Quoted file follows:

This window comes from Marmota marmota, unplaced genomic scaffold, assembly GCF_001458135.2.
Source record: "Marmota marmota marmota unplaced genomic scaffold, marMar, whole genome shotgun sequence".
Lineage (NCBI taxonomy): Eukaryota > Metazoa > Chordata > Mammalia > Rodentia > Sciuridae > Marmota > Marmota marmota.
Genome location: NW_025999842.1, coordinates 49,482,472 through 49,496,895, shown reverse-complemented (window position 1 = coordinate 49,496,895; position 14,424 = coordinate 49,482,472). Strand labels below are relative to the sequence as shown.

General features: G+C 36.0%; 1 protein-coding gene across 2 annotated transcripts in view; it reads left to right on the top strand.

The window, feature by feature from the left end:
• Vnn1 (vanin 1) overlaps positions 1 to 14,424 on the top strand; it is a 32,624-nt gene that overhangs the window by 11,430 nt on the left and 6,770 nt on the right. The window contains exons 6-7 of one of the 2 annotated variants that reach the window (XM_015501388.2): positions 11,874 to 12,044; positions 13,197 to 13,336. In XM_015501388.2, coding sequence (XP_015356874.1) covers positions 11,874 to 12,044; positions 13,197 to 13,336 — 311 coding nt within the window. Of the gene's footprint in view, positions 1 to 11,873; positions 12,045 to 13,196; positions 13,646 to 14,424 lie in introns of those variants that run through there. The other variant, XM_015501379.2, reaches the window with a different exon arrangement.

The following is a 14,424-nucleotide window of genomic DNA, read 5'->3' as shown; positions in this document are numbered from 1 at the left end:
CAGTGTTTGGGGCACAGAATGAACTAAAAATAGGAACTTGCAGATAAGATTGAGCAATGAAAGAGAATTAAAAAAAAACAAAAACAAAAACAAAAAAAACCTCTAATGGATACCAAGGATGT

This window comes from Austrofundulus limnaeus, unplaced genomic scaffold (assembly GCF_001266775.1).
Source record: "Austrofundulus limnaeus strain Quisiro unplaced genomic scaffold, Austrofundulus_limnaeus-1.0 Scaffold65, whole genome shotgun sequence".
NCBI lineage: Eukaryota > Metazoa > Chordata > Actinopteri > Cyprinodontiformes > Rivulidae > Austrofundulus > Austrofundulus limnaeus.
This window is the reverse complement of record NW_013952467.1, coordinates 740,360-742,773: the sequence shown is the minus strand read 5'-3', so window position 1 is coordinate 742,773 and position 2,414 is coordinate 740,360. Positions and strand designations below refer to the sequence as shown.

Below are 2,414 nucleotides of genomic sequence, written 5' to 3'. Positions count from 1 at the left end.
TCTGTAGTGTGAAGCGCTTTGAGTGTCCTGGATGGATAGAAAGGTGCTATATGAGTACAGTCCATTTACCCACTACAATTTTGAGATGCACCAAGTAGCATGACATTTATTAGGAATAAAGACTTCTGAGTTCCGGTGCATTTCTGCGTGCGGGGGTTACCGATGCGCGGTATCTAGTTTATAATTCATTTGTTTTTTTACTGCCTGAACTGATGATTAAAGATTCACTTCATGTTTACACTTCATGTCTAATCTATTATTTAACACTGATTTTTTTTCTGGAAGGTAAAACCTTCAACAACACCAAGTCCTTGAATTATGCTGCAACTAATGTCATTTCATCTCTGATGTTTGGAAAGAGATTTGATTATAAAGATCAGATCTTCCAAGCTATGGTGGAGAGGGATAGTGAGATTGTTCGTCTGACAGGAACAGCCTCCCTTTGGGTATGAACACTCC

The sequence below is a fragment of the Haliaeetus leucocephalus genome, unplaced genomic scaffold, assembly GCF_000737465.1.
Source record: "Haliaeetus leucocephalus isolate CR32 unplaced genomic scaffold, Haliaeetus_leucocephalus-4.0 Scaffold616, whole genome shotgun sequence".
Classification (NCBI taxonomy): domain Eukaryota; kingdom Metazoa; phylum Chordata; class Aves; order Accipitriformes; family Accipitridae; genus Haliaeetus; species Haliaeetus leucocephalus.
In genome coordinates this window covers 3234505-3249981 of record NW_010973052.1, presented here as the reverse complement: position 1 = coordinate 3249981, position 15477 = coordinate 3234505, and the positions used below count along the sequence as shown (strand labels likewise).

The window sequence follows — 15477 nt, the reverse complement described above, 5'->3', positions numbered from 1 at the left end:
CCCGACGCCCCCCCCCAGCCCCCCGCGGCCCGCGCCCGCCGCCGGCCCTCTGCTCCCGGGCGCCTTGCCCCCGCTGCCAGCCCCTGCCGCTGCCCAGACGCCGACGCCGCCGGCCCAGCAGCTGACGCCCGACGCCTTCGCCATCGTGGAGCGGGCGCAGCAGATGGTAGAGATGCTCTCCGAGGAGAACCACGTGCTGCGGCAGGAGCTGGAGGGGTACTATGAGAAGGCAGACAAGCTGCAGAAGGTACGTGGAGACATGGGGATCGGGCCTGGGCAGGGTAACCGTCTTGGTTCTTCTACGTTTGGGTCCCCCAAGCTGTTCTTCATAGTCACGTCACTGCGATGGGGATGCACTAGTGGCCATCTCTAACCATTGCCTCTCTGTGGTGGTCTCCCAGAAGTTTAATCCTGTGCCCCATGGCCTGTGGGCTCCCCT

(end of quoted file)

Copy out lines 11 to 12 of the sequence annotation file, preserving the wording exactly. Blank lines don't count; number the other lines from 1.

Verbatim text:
Source record: "Austrofundulus limnaeus strain Quisiro unplaced genomic scaffold, Austrofundulus_limnaeus-1.0 Scaffold65, whole genome shotgun sequence".
NCBI lineage: Eukaryota > Metazoa > Chordata > Actinopteri > Cyprinodontiformes > Rivulidae > Austrofundulus > Austrofundulus limnaeus.